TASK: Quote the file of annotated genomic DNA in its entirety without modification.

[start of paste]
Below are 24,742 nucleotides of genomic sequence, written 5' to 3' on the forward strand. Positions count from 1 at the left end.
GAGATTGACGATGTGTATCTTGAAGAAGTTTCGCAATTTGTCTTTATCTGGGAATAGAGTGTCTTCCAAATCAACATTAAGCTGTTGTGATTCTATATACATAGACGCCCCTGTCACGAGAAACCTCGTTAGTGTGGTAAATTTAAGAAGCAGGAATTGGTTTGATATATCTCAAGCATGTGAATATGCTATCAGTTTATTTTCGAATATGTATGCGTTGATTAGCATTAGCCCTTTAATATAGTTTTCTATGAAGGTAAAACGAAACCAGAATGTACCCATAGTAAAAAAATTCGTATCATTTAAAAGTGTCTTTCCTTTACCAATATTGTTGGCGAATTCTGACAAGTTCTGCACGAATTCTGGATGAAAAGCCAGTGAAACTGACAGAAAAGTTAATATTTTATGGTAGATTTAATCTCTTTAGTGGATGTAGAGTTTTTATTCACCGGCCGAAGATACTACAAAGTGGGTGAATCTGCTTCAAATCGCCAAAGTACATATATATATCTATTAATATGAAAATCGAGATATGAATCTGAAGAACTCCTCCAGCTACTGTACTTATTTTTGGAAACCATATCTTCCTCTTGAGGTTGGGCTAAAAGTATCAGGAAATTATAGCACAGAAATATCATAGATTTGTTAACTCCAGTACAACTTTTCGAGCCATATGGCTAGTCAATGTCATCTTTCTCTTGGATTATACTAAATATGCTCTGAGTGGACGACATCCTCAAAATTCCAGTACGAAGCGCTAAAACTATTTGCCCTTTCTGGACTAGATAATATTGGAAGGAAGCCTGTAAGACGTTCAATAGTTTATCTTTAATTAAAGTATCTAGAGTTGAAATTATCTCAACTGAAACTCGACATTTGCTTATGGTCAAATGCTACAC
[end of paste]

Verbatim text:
Below are 24,742 nucleotides of genomic sequence, written 5' to 3' on the forward strand. Positions count from 1 at the left end.
GAGATTGACGATGTGTATCTTGAAGAAGTTTCGCAATTTGTCTTTATCTGGGAATAGAGTGTCTTCCAAATCAACATTAAGCTGTTGTGATTCTATATACATAGACGCCCCTGTCACGAGAAACCTCGTTAGTGTGGTAAATTTAAGAAGCAGGAATTGGTTTGATATATCTCAAGCATGTGAATATGCTATCAGTTTATTTTCGAATATGTATGCGTTGATTAGCATTAGCCCTTTAATATAGTTTTCTATGAAGGTAAAACGAAACCAGAATGTACCCATAGTAAAAAAATTCGTATCATTTAAAAGTGTCTTTCCTTTACCAATATTGTTGGCGAATTCTGACAAGTTCTGCACGAATTCTGGATGAAAAGCCAGTGAAACTGACAGAAAAGTTAATATTTTATGGTAGATTTAATCTCTTTAGTGGATGTAGAGTTTTTATTCACCGGCCGAAGATACTACAAAGTGGGTGAATCTGCTTCAAATCGCCAAAGTACATATATATATCTATTAATATGAAAATCGAGATATGAATCTGAAGAACTCCTCCAGCTACTGTACTTATTTTTGGAAACCATATCTTCCTCTTGAGGTTGGGCTAAAAGTATCAGGAAATTATAGCACAGAAATATCATAGATTTGTTAACTCCAGTACAACTTTTCGAGCCATATGGCTAGTCAATGTCATCTTTCTCTTGGATTATACTAAATATGCTCTGAGTGGACGACATCCTCAAAATTCCAGTACGAAGCGCTAAAACTATTTGCCCTTTCTGGACTAGATAATATTGGAAGGAAGCCTGTAAGACGTTCAATAGTTTATCTTTAATTAAAGTATCTAGAGTTGAAATTATCTCAACTGAAACTCGACATTTGCTTATGGTCAAATGCTACAC